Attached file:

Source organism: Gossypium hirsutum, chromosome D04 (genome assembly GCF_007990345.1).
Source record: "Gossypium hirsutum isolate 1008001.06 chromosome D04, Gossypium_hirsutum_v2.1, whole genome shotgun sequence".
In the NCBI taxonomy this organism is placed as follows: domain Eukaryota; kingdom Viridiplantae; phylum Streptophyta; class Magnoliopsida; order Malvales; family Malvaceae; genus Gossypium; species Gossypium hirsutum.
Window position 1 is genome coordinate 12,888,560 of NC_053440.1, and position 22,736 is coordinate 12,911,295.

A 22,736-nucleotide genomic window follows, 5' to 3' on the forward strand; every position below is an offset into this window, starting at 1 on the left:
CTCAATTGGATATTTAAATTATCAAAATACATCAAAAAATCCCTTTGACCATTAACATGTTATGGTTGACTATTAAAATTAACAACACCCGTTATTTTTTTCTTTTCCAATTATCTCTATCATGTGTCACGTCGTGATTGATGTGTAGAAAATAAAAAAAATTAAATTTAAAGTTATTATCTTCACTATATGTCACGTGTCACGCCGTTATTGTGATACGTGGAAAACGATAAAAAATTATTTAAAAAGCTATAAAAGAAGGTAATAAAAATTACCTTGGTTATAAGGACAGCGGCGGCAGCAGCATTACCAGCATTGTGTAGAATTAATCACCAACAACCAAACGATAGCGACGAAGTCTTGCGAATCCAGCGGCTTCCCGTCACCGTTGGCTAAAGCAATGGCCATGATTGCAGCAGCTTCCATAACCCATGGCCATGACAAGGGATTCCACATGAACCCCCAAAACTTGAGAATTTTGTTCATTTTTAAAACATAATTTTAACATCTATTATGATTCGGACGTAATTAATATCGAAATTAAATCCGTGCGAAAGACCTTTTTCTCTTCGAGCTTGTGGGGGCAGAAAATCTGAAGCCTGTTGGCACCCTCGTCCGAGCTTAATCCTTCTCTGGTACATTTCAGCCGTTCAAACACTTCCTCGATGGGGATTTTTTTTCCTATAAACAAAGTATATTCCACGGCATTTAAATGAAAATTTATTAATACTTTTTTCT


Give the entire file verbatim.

Source organism: Gossypium hirsutum, chromosome D04 (genome assembly GCF_007990345.1).
Source record: "Gossypium hirsutum isolate 1008001.06 chromosome D04, Gossypium_hirsutum_v2.1, whole genome shotgun sequence".
In the NCBI taxonomy this organism is placed as follows: domain Eukaryota; kingdom Viridiplantae; phylum Streptophyta; class Magnoliopsida; order Malvales; family Malvaceae; genus Gossypium; species Gossypium hirsutum.
Window position 1 is genome coordinate 12,888,560 of NC_053440.1, and position 22,736 is coordinate 12,911,295.

A 22,736-nucleotide genomic window follows, 5' to 3' on the forward strand; every position below is an offset into this window, starting at 1 on the left:
CTCAATTGGATATTTAAATTATCAAAATACATCAAAAAATCCCTTTGACCATTAACATGTTATGGTTGACTATTAAAATTAACAACACCCGTTATTTTTTTCTTTTCCAATTATCTCTATCATGTGTCACGTCGTGATTGATGTGTAGAAAATAAAAAAAATTAAATTTAAAGTTATTATCTTCACTATATGTCACGTGTCACGCCGTTATTGTGATACGTGGAAAACGATAAAAAATTATTTAAAAAGCTATAAAAGAAGGTAATAAAAATTACCTTGGTTATAAGGACAGCGGCGGCAGCAGCATTACCAGCATTGTGTAGAATTAATCACCAACAACCAAACGATAGCGACGAAGTCTTGCGAATCCAGCGGCTTCCCGTCACCGTTGGCTAAAGCAATGGCCATGATTGCAGCAGCTTCCATAACCCATGGCCATGACAAGGGATTCCACATGAACCCCCAAAACTTGAGAATTTTGTTCATTTTTAAAACATAATTTTAACATCTATTATGATTCGGACGTAATTAATATCGAAATTAAATCCGTGCGAAAGACCTTTTTCTCTTCGAGCTTGTGGGGGCAGAAAATCTGAAGCCTGTTGGCACCCTCGTCCGAGCTTAATCCTTCTCTGGTACATTTCAGCCGTTCAAACACTTCCTCGATGGGGATTTTTTTTCCTATAAACAAAGTATATTCCACGGCATTTAAATGAAAATTTATTAATACTTTTTTCT